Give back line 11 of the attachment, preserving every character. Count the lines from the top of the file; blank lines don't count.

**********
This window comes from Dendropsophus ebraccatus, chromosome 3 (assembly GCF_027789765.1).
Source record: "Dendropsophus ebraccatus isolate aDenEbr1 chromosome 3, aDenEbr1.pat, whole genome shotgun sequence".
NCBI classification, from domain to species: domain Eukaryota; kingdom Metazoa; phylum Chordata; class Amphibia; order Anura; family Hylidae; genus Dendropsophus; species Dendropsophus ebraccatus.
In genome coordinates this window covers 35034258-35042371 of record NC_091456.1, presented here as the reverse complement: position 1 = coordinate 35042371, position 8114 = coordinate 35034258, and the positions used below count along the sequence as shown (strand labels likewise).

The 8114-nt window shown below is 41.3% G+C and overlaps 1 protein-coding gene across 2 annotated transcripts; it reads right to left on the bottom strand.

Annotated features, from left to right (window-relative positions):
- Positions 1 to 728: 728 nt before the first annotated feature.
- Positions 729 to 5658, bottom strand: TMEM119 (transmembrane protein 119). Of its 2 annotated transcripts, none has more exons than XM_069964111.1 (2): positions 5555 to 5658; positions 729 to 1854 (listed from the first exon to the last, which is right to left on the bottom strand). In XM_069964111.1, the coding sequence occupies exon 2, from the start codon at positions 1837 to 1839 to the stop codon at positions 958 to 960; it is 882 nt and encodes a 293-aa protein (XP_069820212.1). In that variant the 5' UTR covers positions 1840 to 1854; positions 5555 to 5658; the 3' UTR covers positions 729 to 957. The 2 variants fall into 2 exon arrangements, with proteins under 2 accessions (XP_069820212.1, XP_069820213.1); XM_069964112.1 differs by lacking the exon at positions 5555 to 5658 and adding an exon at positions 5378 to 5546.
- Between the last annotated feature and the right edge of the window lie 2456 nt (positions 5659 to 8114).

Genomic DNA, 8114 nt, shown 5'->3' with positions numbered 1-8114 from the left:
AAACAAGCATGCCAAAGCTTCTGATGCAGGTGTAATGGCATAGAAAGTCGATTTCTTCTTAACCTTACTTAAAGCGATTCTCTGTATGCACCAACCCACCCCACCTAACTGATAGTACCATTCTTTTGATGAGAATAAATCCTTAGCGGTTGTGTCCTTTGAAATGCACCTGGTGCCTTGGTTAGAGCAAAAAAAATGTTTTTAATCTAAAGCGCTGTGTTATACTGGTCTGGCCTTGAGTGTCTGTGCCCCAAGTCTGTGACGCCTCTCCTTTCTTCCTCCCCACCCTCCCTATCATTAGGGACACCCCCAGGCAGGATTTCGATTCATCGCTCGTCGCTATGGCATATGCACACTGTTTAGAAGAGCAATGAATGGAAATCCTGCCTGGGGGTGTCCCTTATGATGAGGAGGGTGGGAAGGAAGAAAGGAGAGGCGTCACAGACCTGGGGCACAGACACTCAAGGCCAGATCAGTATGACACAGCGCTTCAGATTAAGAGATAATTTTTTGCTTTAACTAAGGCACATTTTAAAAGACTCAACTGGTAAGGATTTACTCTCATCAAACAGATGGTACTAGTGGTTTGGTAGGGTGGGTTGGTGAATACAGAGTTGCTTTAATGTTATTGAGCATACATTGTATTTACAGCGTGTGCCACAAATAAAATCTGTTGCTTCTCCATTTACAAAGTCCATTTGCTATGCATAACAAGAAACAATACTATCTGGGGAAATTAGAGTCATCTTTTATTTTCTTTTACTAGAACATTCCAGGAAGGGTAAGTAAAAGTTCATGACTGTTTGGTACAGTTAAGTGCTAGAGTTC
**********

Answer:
AAACAAGCATGCCAAAGCTTCTGATGCAGGTGTAATGGCATAGAAAGTCGATTTCTTCTTAACCTTACTTAAAGCGATTCTCTGTATGCACCAACCCACCCCACCTAACTGATAGTACCATTCTTTTGATGAGAATAAATCCTTAGCGGTTGTGTCCTTTGAAATGCACCTGGTGCCTTGGTTAGAGCAAAAAAAATGTTTTTAATCTAAAGCGCTGTGTTATACTGGTCTGGCCTTGAGTGTCTGTGCCCCAAGTCTGTGACGCCTCTCCTTTCTTCCTCCCCACCCTCCCTATCATTAGGGACACCCCCAGGCAGGATTTCGATTCATCGCTCGTCGCTATGGCATATGCACACTGTTTAGAAGAGCAATGAATGGAAATCCTGCCTGGGGGTGTCCCTTATGATGAGGAGGGTGGGAAGGAAGAAAGGAGAGGCGTCACAGACCTGGGGCACAGACACTCAAGGCCAGATCAGTATGACACAGCGCTTCAGATTAAGAGATAATTTTTTGCTTTAACTAAGGCACATTTTAAAAGACTCAACTGGTAAGGATTTACTCTCATCAAACAGATGGTACTAGTGGTTTGGTAGGGTGGGTTGGTGAATACAGAGTTGCTTTAATGTTATTGAGCATACATTGTATTTACAGCGTGTGCCACAAATAAAATCTGTTGCTTCTCCATTTACAAAGTCCATTTGCTATGCATAACAAGAAACAATACTATCTGGGGAAATTAGAGTCATCTTTTATTTTCTTTTACTAGAACATTCCAGGAAGGGTAAGTAAAAGTTCATGACTGTTTGGTACAGTTAAGTGCTAGAGTTC